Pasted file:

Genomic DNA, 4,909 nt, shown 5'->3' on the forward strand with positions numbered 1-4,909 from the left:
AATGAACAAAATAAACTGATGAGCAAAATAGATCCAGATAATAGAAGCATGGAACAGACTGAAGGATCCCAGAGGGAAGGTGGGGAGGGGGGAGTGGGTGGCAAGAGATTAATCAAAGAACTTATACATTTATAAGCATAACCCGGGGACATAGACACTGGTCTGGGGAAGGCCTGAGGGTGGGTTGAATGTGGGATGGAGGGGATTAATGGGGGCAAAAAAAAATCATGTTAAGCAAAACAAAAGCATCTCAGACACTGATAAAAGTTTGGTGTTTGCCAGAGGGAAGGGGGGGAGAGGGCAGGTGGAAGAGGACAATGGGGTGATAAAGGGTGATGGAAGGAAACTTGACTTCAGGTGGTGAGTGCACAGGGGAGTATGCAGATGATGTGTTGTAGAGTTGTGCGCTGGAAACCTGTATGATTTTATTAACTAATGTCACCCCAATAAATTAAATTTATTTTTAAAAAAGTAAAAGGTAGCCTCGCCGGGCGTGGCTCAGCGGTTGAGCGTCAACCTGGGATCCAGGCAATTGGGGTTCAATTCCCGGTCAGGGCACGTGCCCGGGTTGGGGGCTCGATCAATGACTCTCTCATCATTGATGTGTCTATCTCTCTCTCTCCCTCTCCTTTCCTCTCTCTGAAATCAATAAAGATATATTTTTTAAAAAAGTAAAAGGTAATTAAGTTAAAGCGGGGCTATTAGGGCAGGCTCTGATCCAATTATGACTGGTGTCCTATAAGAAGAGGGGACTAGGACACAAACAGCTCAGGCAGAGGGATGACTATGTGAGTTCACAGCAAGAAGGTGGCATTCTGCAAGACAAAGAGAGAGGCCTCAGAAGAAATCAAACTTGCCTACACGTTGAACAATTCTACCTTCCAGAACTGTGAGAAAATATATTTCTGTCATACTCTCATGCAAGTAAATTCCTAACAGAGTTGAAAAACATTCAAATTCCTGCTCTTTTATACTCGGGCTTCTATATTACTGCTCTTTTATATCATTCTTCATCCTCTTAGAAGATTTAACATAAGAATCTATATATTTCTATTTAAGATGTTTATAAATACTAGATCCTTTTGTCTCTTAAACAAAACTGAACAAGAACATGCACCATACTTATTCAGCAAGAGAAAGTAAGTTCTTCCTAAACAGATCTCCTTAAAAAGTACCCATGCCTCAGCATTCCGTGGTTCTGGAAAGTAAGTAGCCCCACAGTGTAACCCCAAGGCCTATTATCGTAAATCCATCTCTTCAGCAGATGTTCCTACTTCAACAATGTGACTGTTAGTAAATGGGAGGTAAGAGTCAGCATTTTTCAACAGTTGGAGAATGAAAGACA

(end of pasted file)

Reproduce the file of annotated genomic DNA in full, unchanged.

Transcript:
Genomic DNA, 4,909 nt, shown 5'->3' on the forward strand with positions numbered 1-4,909 from the left:
AATGAACAAAATAAACTGATGAGCAAAATAGATCCAGATAATAGAAGCATGGAACAGACTGAAGGATCCCAGAGGGAAGGTGGGGAGGGGGGAGTGGGTGGCAAGAGATTAATCAAAGAACTTATACATTTATAAGCATAACCCGGGGACATAGACACTGGTCTGGGGAAGGCCTGAGGGTGGGTTGAATGTGGGATGGAGGGGATTAATGGGGGCAAAAAAAAATCATGTTAAGCAAAACAAAAGCATCTCAGACACTGATAAAAGTTTGGTGTTTGCCAGAGGGAAGGGGGGGAGAGGGCAGGTGGAAGAGGACAATGGGGTGATAAAGGGTGATGGAAGGAAACTTGACTTCAGGTGGTGAGTGCACAGGGGAGTATGCAGATGATGTGTTGTAGAGTTGTGCGCTGGAAACCTGTATGATTTTATTAACTAATGTCACCCCAATAAATTAAATTTATTTTTAAAAAAGTAAAAGGTAGCCTCGCCGGGCGTGGCTCAGCGGTTGAGCGTCAACCTGGGATCCAGGCAATTGGGGTTCAATTCCCGGTCAGGGCACGTGCCCGGGTTGGGGGCTCGATCAATGACTCTCTCATCATTGATGTGTCTATCTCTCTCTCTCCCTCTCCTTTCCTCTCTCTGAAATCAATAAAGATATATTTTTTAAAAAAGTAAAAGGTAATTAAGTTAAAGCGGGGCTATTAGGGCAGGCTCTGATCCAATTATGACTGGTGTCCTATAAGAAGAGGGGACTAGGACACAAACAGCTCAGGCAGAGGGATGACTATGTGAGTTCACAGCAAGAAGGTGGCATTCTGCAAGACAAAGAGAGAGGCCTCAGAAGAAATCAAACTTGCCTACACGTTGAACAATTCTACCTTCCAGAACTGTGAGAAAATATATTTCTGTCATACTCTCATGCAAGTAAATTCCTAACAGAGTTGAAAAACATTCAAATTCCTGCTCTTTTATACTCGGGCTTCTATATTACTGCTCTTTTATATCATTCTTCATCCTCTTAGAAGATTTAACATAAGAATCTATATATTTCTATTTAAGATGTTTATAAATACTAGATCCTTTTGTCTCTTAAACAAAACTGAACAAGAACATGCACCATACTTATTCAGCAAGAGAAAGTAAGTTCTTCCTAAACAGATCTCCTTAAAAAGTACCCATGCCTCAGCATTCCGTGGTTCTGGAAAGTAAGTAGCCCCACAGTGTAACCCCAAGGCCTATTATCGTAAATCCATCTCTTCAGCAGATGTTCCTACTTCAACAATGTGACTGTTAGTAAATGGGAGGTAAGAGTCAGCATTTTTCAACAGTTGGAGAATGAAAGACA